(Bloomberg) -- The grip of bears on Turkish assets tightened as the nation’s souring relationship with the U.S. added to investor concern over authorities’ inability to put a lid on inflation, sending its currency to a fresh record low and driving up bond yields.
The lira plunged more than 3 percent to 5.4385 per dollar, taking this year’s losses to almost 30 percent, after a U.S. official who spoke on condition of anonymity said a Turkish delegation refused to commit to releasing an American pastor. That raises the prospect of an escalation in the diplomatic row between the NATO allies, which has already taken a toll on Turkey’s assets.
The development “raises the odds that the U.S. will double down on their sanctions” and adds to the “domestic challenges that plague lira-denominated assets,” analysts including Michael Every at Rabobank in London wrote in note to clients.
The yield on 10-year Turkish bonds jumped 60 basis points to 19.67 percent while one-month lira-dollar risk reversals, the premium traders pay for options to sell the local currency over those to buy, climbed above 5 percentage points this week for the first time since 2011.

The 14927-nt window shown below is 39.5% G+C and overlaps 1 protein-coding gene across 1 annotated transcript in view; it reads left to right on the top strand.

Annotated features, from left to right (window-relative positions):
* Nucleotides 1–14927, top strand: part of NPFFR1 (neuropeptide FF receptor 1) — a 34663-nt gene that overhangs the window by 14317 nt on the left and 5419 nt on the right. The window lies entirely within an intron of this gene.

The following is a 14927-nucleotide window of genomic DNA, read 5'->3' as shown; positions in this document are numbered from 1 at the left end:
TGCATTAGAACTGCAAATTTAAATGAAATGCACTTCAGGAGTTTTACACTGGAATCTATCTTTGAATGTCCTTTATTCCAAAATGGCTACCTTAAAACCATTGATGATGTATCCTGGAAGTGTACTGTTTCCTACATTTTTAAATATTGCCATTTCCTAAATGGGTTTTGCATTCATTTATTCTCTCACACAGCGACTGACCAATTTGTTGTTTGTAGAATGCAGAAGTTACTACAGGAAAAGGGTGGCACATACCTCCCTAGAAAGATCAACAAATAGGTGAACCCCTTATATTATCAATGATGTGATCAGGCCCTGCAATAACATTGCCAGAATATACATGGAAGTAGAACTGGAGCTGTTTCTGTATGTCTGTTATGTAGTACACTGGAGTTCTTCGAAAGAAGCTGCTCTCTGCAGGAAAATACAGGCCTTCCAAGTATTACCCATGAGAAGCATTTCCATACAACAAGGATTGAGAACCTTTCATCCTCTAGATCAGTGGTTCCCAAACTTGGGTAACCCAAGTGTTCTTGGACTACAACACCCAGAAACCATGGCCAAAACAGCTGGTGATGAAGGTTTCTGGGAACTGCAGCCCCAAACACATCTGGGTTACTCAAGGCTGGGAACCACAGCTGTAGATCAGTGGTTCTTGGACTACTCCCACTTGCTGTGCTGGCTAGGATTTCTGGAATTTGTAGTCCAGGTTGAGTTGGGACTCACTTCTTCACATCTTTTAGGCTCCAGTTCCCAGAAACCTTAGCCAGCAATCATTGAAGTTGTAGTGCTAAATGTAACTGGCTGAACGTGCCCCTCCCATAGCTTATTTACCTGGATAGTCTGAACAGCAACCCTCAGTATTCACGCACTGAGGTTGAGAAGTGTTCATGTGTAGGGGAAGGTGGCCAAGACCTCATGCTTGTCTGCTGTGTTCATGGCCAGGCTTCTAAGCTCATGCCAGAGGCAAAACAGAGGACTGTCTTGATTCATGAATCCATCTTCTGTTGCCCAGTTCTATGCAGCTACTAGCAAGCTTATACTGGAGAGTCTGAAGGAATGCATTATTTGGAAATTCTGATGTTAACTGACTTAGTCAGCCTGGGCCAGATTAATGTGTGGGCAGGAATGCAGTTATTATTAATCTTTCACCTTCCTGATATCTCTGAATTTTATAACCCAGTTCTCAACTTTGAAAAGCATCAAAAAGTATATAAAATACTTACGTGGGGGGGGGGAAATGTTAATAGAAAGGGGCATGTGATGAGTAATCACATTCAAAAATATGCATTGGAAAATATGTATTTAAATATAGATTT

Speculation had been building that a Turkish delegation that met with U.S. Deputy Secretary John Sullivan on Wednesday would seek a way out of the standoff after the U.S. sanctioned two government ministers over the continued detention of Andrew Brunson last week.
The lira has weakened about 8 percent since U.S. measures were announced, and some investors are concerned that more sanctions are likely unless the pastor is released. That’s piling pressure on the central bank to raise rates and prevent a further acceleration in runaway prices, potentially at an unscheduled meeting. The central bank is next scheduled to meet on September 13.
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